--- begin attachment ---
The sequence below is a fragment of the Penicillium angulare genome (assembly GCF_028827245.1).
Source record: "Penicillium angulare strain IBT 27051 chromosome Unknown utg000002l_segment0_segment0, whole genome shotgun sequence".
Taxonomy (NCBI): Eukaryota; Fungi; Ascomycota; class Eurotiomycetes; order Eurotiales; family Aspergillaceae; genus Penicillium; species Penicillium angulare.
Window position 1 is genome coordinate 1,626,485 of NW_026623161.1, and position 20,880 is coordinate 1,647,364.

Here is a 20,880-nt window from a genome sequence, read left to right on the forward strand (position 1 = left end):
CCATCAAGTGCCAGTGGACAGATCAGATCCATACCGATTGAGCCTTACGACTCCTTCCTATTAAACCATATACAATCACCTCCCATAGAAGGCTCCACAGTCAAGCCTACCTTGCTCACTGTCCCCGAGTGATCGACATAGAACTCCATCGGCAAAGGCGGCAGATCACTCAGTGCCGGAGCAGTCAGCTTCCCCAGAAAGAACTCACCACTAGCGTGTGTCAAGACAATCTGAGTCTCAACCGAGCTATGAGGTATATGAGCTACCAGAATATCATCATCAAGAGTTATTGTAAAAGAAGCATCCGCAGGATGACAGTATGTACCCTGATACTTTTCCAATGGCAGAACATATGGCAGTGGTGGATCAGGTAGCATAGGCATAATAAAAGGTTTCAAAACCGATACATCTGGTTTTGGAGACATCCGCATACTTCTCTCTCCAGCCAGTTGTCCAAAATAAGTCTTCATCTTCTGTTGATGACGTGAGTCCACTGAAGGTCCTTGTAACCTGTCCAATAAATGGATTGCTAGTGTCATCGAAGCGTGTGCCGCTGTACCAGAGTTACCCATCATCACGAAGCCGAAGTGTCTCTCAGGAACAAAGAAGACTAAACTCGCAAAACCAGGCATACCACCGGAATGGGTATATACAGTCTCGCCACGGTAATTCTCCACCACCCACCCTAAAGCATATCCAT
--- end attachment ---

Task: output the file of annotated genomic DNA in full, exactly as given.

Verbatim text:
The sequence below is a fragment of the Penicillium angulare genome (assembly GCF_028827245.1).
Source record: "Penicillium angulare strain IBT 27051 chromosome Unknown utg000002l_segment0_segment0, whole genome shotgun sequence".
Taxonomy (NCBI): Eukaryota; Fungi; Ascomycota; class Eurotiomycetes; order Eurotiales; family Aspergillaceae; genus Penicillium; species Penicillium angulare.
Window position 1 is genome coordinate 1,626,485 of NW_026623161.1, and position 20,880 is coordinate 1,647,364.

Here is a 20,880-nt window from a genome sequence, read left to right on the forward strand (position 1 = left end):
CCATCAAGTGCCAGTGGACAGATCAGATCCATACCGATTGAGCCTTACGACTCCTTCCTATTAAACCATATACAATCACCTCCCATAGAAGGCTCCACAGTCAAGCCTACCTTGCTCACTGTCCCCGAGTGATCGACATAGAACTCCATCGGCAAAGGCGGCAGATCACTCAGTGCCGGAGCAGTCAGCTTCCCCAGAAAGAACTCACCACTAGCGTGTGTCAAGACAATCTGAGTCTCAACCGAGCTATGAGGTATATGAGCTACCAGAATATCATCATCAAGAGTTATTGTAAAAGAAGCATCCGCAGGATGACAGTATGTACCCTGATACTTTTCCAATGGCAGAACATATGGCAGTGGTGGATCAGGTAGCATAGGCATAATAAAAGGTTTCAAAACCGATACATCTGGTTTTGGAGACATCCGCATACTTCTCTCTCCAGCCAGTTGTCCAAAATAAGTCTTCATCTTCTGTTGATGACGTGAGTCCACTGAAGGTCCTTGTAACCTGTCCAATAAATGGATTGCTAGTGTCATCGAAGCGTGTGCCGCTGTACCAGAGTTACCCATCATCACGAAGCCGAAGTGTCTCTCAGGAACAAAGAAGACTAAACTCGCAAAACCAGGCATACCACCGGAATGGGTATATACAGTCTCGCCACGGTAATTCTCCACCACCCACCCTAAAGCATATCCAT